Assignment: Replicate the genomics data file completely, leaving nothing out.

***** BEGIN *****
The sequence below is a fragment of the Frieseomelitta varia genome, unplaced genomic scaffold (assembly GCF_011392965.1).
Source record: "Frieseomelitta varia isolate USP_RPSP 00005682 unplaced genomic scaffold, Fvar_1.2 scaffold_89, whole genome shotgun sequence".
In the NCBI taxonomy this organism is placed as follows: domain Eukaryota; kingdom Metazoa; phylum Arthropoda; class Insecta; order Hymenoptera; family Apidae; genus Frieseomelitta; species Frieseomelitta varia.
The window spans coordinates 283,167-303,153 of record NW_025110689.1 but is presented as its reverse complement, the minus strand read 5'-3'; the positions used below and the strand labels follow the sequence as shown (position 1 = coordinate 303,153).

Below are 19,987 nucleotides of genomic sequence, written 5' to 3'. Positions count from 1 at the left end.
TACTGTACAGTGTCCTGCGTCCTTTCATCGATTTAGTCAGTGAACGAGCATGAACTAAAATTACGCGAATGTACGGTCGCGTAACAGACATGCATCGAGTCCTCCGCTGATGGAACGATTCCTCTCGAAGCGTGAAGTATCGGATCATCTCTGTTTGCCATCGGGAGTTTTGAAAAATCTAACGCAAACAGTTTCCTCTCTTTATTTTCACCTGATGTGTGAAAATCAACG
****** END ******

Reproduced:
The sequence below is a fragment of the Frieseomelitta varia genome, unplaced genomic scaffold (assembly GCF_011392965.1).
Source record: "Frieseomelitta varia isolate USP_RPSP 00005682 unplaced genomic scaffold, Fvar_1.2 scaffold_89, whole genome shotgun sequence".
In the NCBI taxonomy this organism is placed as follows: domain Eukaryota; kingdom Metazoa; phylum Arthropoda; class Insecta; order Hymenoptera; family Apidae; genus Frieseomelitta; species Frieseomelitta varia.
The window spans coordinates 283,167-303,153 of record NW_025110689.1 but is presented as its reverse complement, the minus strand read 5'-3'; the positions used below and the strand labels follow the sequence as shown (position 1 = coordinate 303,153).

Below are 19,987 nucleotides of genomic sequence, written 5' to 3'. Positions count from 1 at the left end.
TACTGTACAGTGTCCTGCGTCCTTTCATCGATTTAGTCAGTGAACGAGCATGAACTAAAATTACGCGAATGTACGGTCGCGTAACAGACATGCATCGAGTCCTCCGCTGATGGAACGATTCCTCTCGAAGCGTGAAGTATCGGATCATCTCTGTTTGCCATCGGGAGTTTTGAAAAATCTAACGCAAACAGTTTCCTCTCTTTATTTTCACCTGATGTGTGAAAATCAACG